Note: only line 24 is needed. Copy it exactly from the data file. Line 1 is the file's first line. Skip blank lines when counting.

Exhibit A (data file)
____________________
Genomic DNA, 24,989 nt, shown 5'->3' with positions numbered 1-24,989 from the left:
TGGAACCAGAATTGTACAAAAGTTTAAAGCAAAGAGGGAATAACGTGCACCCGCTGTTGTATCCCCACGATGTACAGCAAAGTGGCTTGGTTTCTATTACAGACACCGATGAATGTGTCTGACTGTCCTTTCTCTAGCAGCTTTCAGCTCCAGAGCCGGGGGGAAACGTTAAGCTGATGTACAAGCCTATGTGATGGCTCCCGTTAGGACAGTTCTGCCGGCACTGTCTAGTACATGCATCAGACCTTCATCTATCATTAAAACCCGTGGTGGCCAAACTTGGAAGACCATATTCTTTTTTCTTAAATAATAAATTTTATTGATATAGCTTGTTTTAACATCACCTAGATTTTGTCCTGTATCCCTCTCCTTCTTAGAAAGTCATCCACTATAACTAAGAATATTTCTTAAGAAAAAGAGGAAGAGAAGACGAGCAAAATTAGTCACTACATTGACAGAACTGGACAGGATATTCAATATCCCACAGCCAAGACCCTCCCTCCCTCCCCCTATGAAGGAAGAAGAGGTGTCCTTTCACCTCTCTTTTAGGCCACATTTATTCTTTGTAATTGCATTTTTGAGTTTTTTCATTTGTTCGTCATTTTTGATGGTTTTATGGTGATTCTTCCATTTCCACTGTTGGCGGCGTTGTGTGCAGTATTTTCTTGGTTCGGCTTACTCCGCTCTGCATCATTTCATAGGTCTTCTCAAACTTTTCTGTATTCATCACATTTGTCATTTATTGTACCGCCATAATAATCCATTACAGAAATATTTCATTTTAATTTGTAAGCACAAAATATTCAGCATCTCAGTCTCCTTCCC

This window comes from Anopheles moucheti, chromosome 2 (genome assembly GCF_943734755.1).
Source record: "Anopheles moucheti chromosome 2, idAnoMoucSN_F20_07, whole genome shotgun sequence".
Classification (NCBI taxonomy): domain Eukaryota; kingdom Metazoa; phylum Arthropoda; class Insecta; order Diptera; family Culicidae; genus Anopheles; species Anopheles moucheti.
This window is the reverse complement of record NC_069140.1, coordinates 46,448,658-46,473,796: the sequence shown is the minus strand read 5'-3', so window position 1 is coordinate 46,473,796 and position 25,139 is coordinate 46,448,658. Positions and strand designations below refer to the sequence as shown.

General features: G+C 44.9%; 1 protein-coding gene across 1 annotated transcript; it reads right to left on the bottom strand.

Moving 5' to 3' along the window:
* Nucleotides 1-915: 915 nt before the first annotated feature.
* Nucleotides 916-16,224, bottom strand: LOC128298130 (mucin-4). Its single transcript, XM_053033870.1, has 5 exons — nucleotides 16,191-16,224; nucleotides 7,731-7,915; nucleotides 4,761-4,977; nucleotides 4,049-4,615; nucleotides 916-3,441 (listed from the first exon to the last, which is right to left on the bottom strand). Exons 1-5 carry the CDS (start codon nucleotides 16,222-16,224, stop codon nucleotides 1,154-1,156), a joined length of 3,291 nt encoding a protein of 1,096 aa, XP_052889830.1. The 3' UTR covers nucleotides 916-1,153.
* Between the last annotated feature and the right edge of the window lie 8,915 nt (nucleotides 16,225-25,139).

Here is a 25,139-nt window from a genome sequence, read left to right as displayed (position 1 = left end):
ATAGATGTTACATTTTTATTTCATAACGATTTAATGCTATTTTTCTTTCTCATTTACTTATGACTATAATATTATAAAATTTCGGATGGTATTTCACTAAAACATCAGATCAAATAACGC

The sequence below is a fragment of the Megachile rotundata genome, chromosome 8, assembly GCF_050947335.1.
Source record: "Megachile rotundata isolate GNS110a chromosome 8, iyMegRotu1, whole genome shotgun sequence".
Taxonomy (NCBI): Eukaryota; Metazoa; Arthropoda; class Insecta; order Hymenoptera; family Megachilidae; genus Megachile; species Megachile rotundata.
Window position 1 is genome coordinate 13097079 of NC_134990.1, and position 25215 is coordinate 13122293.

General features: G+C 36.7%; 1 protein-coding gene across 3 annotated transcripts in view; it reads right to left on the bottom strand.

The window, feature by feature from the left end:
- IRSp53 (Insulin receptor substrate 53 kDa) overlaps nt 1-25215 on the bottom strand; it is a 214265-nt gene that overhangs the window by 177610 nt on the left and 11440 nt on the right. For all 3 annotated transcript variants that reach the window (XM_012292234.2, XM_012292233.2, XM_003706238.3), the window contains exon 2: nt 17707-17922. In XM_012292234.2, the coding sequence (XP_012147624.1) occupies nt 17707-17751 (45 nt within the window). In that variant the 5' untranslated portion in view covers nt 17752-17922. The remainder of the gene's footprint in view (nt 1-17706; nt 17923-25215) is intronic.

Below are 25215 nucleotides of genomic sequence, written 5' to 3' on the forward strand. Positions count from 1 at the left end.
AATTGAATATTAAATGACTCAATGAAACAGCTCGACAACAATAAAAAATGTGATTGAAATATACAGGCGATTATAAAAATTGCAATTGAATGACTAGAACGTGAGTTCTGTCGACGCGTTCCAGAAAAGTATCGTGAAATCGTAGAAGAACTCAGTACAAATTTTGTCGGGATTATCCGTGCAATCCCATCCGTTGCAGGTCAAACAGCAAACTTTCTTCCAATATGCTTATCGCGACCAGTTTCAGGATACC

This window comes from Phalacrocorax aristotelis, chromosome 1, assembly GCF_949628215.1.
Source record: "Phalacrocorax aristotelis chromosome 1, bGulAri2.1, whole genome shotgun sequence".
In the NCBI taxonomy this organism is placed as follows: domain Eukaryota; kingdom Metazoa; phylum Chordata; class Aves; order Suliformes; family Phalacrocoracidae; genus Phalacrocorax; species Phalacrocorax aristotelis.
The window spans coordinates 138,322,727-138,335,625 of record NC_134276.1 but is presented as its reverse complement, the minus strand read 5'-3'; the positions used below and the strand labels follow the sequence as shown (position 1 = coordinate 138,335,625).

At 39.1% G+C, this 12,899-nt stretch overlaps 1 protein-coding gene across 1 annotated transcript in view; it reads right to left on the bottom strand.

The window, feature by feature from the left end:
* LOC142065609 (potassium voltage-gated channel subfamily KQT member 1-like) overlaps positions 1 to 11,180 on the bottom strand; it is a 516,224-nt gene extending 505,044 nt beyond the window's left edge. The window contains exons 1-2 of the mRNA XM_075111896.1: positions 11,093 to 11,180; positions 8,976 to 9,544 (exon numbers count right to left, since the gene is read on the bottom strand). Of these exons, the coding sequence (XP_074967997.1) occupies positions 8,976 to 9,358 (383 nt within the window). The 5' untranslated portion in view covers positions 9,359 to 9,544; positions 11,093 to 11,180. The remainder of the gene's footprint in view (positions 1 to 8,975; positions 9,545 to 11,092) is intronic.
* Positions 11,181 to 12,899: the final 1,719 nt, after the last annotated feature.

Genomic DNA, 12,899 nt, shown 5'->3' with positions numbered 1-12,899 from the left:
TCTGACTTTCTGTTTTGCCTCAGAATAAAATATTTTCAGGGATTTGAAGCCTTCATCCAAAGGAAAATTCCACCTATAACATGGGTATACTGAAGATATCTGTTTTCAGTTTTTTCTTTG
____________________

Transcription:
Source record: "Phalacrocorax aristotelis chromosome 1, bGulAri2.1, whole genome shotgun sequence".